From slipmats to speakers to storage, having the right accessories for your vinyl setup is a must-have for keeping it clean and organized. Because vinyl is fragile and, in many cases, rare, having the right accessories on hand makes it easy for you to maintain and enjoy using your vinyl collection.

Quality Speakers

Edifier R1850DB active bookshelf speakers with bluetooth and optical input
Edifier

Having good speakers is the other half of the bare essentials vinyl turntable setup! The Edifier R1850DB Active Bookshelf Speakers are terrific speakers that are widely recommended for pairing with modern turntables. The set supports Bluetooth 4.0 and has lossless Optical Input options. You can adjust treble and bass on the rear panel, and even connect a subwoofer via the sub-out jack. The R1850 speakers ship with a wireless remote for quick adjustments when you’re away from them, along with a two-year warranty on parts and labor.

Storage for Your Vinyl

Old vinyl records in a box standing next to a turntable on a table
Serge Ka/Shutterstock.com

Even though having floor-to-ceiling shelving full of the choicest vinyl is the dream of every aspiring vinyl collector, it’s not exactly a realistic starting line. Something a little more humble, like the Ikea Kallax ($70) is where most people start, though you can always choose something a little more stylish and functional, like the Novogratz Concord Stand, which has storage for your vinyl, drawers for accessories, and a flat top for your turntable.

Novogratz Concord Stand

Novogratz Concord Turntable Stand, Double, Walnut

This stylish stand has a place for records, accessories, and your turntable.

Protect Your Vinyl with Sleeves

Mobile Fidelity Original Master Inner Sleeves pack of 50 for protecting your records
Turntable Lab

The best way to become a serious vinyl collector is to care about your vinyl. Newbies and hardcore collectors alike swear by Mobile Fidelity Original Master Inner Sleeves ($19.95 for 50) from Turntable Lab, which keep your records from slipping out and protect them from the bumps and scratches that tend to occur during handling. The clear three-ply sleeves are anti-static and safely hold your vinyl as well as its original sleeve, so you can still see which record you’re looking at. They’re perfect for safely storing new vinyl as well as rare classics.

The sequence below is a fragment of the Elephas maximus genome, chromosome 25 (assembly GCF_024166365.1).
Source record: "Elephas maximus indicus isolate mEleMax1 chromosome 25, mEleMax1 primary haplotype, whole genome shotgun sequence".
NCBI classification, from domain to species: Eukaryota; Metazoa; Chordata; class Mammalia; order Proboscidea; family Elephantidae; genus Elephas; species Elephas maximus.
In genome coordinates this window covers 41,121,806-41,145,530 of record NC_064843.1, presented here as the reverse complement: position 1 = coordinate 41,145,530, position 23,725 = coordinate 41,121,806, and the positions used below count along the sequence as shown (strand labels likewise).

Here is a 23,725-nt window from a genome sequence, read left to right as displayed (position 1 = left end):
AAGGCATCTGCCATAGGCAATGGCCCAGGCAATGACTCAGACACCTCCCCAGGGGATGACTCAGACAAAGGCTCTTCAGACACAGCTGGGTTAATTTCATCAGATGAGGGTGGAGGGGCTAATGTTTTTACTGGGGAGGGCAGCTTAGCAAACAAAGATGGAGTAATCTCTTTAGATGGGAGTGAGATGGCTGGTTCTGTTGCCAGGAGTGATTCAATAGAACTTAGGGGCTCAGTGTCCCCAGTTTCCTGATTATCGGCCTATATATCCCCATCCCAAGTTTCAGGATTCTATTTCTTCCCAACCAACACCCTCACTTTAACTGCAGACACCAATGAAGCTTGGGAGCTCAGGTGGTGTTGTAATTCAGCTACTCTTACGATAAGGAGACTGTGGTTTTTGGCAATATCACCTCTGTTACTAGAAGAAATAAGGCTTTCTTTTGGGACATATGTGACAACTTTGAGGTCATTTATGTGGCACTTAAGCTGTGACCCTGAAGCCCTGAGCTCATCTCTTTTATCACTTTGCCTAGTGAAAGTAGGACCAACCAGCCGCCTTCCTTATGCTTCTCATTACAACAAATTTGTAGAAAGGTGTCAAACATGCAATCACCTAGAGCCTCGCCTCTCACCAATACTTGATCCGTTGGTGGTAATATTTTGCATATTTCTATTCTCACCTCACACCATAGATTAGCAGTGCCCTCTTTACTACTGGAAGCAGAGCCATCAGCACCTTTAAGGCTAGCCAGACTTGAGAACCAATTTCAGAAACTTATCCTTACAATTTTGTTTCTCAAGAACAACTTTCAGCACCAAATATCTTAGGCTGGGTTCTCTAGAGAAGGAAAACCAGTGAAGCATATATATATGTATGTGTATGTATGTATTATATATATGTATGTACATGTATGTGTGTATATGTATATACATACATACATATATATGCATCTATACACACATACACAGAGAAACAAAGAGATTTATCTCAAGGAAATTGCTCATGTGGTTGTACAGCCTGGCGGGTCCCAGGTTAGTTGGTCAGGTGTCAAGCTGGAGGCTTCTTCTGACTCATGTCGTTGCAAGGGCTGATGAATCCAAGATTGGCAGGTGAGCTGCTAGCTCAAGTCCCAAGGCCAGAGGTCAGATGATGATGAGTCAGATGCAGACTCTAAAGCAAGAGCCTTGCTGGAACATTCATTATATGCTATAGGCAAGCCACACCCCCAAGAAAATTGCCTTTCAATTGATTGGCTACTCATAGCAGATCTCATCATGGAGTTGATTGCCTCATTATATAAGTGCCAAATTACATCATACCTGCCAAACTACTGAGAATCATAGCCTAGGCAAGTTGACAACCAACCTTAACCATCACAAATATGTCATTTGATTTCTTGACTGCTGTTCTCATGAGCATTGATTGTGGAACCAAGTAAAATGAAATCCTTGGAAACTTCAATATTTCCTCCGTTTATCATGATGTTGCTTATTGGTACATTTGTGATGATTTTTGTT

Keep Control with a Slipmat

SICMATS Pinwheel Slipmat
Turntable Lab

A slipmat is an accessory that’s both fun and functional. Above all, a slipmat keeps your vinyl spinning and in position, and prevents it from sticking to the platter beneath it. And if you get one with a cool design, like this SICMATS Pinwheel Slipmat ($20), it looks cool when you’re not using your turntable. They’re commonly sold in sets of two and are an easy way to personalize your setup a bit.

A Turntable Weight for Stable Spins

Hudson Hi-fi BigBen turntable weight
Hudson Hi-Fi

Turntable weights, also called record weights, perform a number of benefits that help playback sound cleaner and less distorted (especially when playing older, warped records). A weight, like the Hudson Hi-Fi BigBen, keeps records flat when playing, dampens vibrations caused by the stylus as it moves around, and even reduces other problematic distortions, like flutter. It’s not a total essential if your record collection consists solely of brand-new vinyl, but if you’ve got older records, a turntable weight is absolutely worth investing in.

Keep Your Records Clean

Hudson Hi-Fi record cleaning kit
Hudson Hi-Fi

Clean vinyl is happy vinyl. Though your personal cleaning process and products might change over the years, the Hudson Hi-Fi Vinyl Record Cleaning Kit is a great place to start. It includes a rubber label protector, a stylus cleaner, a microfiber cloth, cleaning solution with a brush, mitts, and an anti-static carbon fiber cleaning brush, which is enough to keep your records in mint condition and sounding great for years to come.

Suzanne Humphries Suzanne Humphries
Suzanne Humphries is a writer for Review Geek. She has over five years of experience across multiple publications researching and testing products, as well as writing news, reviews, and how-to articles covering software, hardware, networking, electronics, gaming, finance, and small business. Read Full Bio »

The above article may contain affiliate links, which help support Review Geek.